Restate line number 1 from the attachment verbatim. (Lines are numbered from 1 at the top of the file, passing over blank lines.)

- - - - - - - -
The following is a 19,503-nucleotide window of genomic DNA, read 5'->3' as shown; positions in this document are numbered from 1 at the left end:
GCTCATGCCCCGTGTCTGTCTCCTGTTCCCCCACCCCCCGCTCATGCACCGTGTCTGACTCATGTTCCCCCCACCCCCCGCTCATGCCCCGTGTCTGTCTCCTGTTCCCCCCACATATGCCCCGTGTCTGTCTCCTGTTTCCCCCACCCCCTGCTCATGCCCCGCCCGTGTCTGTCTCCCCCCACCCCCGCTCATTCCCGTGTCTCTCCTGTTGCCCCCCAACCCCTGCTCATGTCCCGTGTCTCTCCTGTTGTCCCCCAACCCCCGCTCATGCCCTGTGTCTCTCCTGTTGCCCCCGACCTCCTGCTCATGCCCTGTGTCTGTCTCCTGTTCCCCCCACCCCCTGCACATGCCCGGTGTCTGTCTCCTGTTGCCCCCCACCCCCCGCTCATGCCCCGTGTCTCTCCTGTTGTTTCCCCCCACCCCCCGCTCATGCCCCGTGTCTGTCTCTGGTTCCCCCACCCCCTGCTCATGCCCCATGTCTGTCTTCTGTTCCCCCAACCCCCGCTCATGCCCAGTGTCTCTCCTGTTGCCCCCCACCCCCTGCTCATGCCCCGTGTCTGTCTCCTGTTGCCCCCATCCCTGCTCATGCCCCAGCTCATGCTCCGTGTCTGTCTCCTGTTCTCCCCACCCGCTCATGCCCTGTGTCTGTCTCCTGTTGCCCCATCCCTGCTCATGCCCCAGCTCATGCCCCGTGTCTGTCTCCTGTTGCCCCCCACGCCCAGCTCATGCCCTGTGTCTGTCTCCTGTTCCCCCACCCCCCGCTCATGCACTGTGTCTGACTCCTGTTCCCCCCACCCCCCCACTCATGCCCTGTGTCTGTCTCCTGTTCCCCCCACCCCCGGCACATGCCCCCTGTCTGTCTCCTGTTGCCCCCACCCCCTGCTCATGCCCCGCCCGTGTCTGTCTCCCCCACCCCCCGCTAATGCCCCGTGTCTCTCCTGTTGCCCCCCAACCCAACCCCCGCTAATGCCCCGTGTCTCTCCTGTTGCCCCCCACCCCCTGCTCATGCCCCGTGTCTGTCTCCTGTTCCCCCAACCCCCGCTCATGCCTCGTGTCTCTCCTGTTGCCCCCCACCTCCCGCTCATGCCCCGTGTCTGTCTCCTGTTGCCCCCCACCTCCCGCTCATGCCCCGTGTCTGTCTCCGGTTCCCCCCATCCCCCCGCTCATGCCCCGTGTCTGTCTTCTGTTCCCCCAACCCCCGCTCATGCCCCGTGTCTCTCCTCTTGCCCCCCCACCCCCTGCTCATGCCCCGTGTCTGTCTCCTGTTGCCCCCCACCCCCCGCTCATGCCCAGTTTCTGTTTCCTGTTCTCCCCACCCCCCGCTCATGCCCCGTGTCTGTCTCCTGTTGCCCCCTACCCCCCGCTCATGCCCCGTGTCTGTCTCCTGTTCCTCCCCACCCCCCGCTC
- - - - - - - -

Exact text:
The following is a 19,503-nucleotide window of genomic DNA, read 5'->3' as shown; positions in this document are numbered from 1 at the left end: